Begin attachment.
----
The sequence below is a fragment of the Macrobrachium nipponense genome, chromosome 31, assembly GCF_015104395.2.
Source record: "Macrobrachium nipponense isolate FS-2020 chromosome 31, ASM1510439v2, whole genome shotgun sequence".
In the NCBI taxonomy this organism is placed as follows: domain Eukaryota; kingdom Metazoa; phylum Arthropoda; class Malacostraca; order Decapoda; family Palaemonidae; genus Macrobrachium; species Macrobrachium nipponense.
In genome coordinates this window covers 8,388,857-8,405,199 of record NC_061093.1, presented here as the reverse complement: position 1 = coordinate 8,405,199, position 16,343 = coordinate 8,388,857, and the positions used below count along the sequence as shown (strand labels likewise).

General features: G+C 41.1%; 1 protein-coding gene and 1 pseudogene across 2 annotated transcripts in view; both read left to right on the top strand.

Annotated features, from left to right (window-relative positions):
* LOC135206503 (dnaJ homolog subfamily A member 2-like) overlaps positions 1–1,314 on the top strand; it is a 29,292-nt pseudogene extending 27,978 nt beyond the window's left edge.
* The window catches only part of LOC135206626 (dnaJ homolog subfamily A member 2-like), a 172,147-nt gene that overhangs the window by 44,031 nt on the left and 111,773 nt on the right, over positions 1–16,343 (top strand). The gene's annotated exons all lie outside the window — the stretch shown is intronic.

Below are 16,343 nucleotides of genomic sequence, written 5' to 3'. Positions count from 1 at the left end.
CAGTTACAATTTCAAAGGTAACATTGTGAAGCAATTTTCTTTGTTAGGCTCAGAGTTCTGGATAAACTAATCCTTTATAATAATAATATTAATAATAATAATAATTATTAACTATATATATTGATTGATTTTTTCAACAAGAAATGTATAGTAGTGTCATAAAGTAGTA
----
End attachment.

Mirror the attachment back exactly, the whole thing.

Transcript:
The sequence below is a fragment of the Macrobrachium nipponense genome, chromosome 31, assembly GCF_015104395.2.
Source record: "Macrobrachium nipponense isolate FS-2020 chromosome 31, ASM1510439v2, whole genome shotgun sequence".
In the NCBI taxonomy this organism is placed as follows: domain Eukaryota; kingdom Metazoa; phylum Arthropoda; class Malacostraca; order Decapoda; family Palaemonidae; genus Macrobrachium; species Macrobrachium nipponense.
In genome coordinates this window covers 8,388,857-8,405,199 of record NC_061093.1, presented here as the reverse complement: position 1 = coordinate 8,405,199, position 16,343 = coordinate 8,388,857, and the positions used below count along the sequence as shown (strand labels likewise).

General features: G+C 41.1%; 1 protein-coding gene and 1 pseudogene across 2 annotated transcripts in view; both read left to right on the top strand.

Annotated features, from left to right (window-relative positions):
* LOC135206503 (dnaJ homolog subfamily A member 2-like) overlaps positions 1–1,314 on the top strand; it is a 29,292-nt pseudogene extending 27,978 nt beyond the window's left edge.
* The window catches only part of LOC135206626 (dnaJ homolog subfamily A member 2-like), a 172,147-nt gene that overhangs the window by 44,031 nt on the left and 111,773 nt on the right, over positions 1–16,343 (top strand). The gene's annotated exons all lie outside the window — the stretch shown is intronic.

Below are 16,343 nucleotides of genomic sequence, written 5' to 3'. Positions count from 1 at the left end.
CAGTTACAATTTCAAAGGTAACATTGTGAAGCAATTTTCTTTGTTAGGCTCAGAGTTCTGGATAAACTAATCCTTTATAATAATAATATTAATAATAATAATAATTATTAACTATATATATTGATTGATTTTTTCAACAAGAAATGTATAGTAGTGTCATAAAGTAGTA